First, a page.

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Banking Special: Steady Progress In The Gulf

Banking Special: Steady Progress In The Gulf

Many Gulf banks recorded slightly better performance in 2012 but regional differences are apparent. Overall, the region has swerved the ongoing global growth weakness.

Steady as she goes is probably the most apt description for the GCC banking sector at the moment.

Despite a number of internal and external challenges confronting Gulf banks, many have made consistent progress during the course of 2012, building on the recovery for the sector as a whole in 2011. This trend should continue into 2013 barring any new global or regional event, although the path may be patchy. In light of the turmoil still confronting European banks as well many of the large international banks where asset quality and capitalisation remain issues of uncertainty, the performance for the GCC banking sector has been relatively good.

Following improvement in net profit and returns in 2011, profit growth in the first six months of 2012 to June increased but at a decelerated rate. For the sector as a whole, net profit was estimated to have risen by six per cent in the first half of this year. This compares to profit growth of 15 per cent for the whole of 2011 and the expectation for full year 2012 is that profit growth will be below this. GCC banking sector assets were up by around seven per cent in the first half of 2012.

GCC banks have benefited from the buoyant regional economy, supported by high oil prices and high levels of government spending. Banks have also avoided exposure to many products that continue to impact international banks, including Eurozone debt.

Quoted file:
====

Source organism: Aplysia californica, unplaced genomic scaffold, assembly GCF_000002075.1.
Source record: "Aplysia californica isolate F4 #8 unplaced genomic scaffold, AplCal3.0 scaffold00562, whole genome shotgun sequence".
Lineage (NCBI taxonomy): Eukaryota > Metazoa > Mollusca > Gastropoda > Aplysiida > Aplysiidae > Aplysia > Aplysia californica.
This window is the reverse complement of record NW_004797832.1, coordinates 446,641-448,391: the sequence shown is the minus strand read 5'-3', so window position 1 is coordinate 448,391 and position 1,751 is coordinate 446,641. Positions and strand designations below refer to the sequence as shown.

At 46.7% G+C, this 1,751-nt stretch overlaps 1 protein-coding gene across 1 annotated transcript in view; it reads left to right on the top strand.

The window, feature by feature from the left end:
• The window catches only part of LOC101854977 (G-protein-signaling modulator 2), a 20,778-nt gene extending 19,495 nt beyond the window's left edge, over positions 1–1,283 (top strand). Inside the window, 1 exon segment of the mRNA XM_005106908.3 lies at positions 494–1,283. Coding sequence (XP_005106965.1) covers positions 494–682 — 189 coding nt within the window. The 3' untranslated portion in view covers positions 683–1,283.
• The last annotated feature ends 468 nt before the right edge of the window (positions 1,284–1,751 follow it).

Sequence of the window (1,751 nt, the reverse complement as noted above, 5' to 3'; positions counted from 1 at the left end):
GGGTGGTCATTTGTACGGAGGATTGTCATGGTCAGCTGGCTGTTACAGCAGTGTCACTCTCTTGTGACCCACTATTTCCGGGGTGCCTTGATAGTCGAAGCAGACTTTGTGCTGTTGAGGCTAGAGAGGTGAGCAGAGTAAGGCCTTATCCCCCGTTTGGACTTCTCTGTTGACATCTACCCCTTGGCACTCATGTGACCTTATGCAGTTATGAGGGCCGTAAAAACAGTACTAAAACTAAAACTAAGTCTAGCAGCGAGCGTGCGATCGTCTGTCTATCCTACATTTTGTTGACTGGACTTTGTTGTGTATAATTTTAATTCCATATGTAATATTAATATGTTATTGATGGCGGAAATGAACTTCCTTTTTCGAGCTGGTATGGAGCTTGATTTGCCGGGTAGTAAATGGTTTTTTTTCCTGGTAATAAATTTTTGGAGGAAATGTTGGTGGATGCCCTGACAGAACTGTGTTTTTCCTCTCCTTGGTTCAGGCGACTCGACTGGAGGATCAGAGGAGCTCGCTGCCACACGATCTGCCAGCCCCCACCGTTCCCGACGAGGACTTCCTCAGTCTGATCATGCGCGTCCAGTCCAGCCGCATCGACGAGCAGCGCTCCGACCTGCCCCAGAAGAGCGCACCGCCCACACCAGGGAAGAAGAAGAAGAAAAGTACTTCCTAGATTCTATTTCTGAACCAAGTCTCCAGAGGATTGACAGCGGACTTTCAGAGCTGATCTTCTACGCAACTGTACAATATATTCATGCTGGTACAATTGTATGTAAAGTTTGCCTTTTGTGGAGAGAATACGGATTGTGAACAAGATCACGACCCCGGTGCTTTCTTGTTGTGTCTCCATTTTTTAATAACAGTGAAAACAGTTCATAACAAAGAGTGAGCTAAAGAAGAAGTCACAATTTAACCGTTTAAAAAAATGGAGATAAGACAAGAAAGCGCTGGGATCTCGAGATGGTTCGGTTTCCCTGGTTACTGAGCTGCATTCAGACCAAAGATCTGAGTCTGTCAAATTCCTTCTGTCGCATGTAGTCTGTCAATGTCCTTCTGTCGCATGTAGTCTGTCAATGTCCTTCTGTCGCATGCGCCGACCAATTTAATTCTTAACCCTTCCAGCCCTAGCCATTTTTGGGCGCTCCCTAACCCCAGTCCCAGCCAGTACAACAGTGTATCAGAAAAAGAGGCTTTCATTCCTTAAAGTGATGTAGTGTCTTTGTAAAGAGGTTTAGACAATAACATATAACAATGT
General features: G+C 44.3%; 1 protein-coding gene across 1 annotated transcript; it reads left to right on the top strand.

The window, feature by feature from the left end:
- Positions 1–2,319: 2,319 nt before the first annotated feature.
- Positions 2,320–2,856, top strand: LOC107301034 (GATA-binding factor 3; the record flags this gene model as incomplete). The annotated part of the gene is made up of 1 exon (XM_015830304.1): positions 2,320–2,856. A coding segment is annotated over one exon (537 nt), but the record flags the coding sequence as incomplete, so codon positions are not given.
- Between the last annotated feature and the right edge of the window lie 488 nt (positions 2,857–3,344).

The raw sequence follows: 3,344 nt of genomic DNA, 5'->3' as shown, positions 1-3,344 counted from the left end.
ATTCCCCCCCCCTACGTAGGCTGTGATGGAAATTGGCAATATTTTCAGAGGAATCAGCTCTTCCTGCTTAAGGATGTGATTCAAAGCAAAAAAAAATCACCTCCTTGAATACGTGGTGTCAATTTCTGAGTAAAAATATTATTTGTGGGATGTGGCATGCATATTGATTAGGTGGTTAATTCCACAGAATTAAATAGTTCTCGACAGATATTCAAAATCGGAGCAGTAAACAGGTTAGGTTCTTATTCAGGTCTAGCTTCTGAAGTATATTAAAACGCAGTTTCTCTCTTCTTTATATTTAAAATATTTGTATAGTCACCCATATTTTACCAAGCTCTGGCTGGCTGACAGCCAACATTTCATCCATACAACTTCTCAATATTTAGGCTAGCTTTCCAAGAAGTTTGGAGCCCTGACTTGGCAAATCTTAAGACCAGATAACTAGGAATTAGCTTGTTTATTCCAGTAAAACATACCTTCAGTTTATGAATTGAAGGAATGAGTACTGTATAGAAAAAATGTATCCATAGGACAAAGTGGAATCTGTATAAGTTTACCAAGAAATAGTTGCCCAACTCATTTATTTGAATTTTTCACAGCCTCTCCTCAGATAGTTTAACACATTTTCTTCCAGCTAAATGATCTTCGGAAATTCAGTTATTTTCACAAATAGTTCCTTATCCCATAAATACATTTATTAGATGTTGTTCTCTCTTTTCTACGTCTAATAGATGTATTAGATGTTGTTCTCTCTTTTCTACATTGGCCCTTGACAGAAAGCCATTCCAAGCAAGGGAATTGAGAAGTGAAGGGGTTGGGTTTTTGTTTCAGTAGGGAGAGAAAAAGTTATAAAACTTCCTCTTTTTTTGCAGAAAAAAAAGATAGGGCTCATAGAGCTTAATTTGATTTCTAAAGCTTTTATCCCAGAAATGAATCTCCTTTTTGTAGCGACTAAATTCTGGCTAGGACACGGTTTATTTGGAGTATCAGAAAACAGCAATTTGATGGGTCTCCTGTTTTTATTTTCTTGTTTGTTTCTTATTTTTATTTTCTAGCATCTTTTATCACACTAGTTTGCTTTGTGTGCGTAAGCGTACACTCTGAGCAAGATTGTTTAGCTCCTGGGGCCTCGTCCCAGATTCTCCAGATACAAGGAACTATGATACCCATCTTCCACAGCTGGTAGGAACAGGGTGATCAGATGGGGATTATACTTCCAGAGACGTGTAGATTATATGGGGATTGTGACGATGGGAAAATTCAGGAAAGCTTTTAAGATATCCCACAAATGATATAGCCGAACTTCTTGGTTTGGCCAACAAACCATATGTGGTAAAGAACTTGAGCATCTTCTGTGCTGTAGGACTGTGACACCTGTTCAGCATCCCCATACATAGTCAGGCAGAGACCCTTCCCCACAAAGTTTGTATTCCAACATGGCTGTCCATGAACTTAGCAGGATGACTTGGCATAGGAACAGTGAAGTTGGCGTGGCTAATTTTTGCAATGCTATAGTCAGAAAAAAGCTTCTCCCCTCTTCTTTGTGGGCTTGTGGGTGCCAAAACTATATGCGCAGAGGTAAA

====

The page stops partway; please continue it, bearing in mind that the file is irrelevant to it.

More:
The strongest growth in assets in the first half of 2012 was recorded in Qatar, rising by 20 per cent. Qatar National Bank (QNB), which saw a 26 per cent increase to for the year to end June 2012, drove growth in Qatar. Other Qatari banks, including Qatar Islamic Bank and Masraf Al Rayan also recorded good growth. Regional asset growth was driven by an expansion in loan portfolios.

Growth was particularly strong in Qatar.

National Commercial Bank in Saudi Arabia saw the strongest growth among the ten largest banks in the GCC with profits up 20 per cent to June 2012. QNB was in second place in terms of growth, with 17 per cent, but achieved the highest level of profits, at $1.13 billion. Al Rajhi Bank of Saudi Arabia and National Bank of Abu Dhabi also enjoyed good rates of growth, with Al Rajhi remaining the most profitable bank amongst the region’s largest ten institutions. Islamic banks’ profits increased by 19 per cent in the period, on the back of continued growing demand for Sharia’h finance across the region.

The aggregate level of NPLs in the region is 4.8 per cent of total loans. There is considerablevariability in NPLs between countries, ranging from a low of one per cent in Qatar to a high of eight per cent in the UAE. The UAE figure reflects the impact of regulatory changes in accounting for NPLs and exposure to the real estate sector, with Dubai-based banks being more impacted than banks in Abu Dhabi.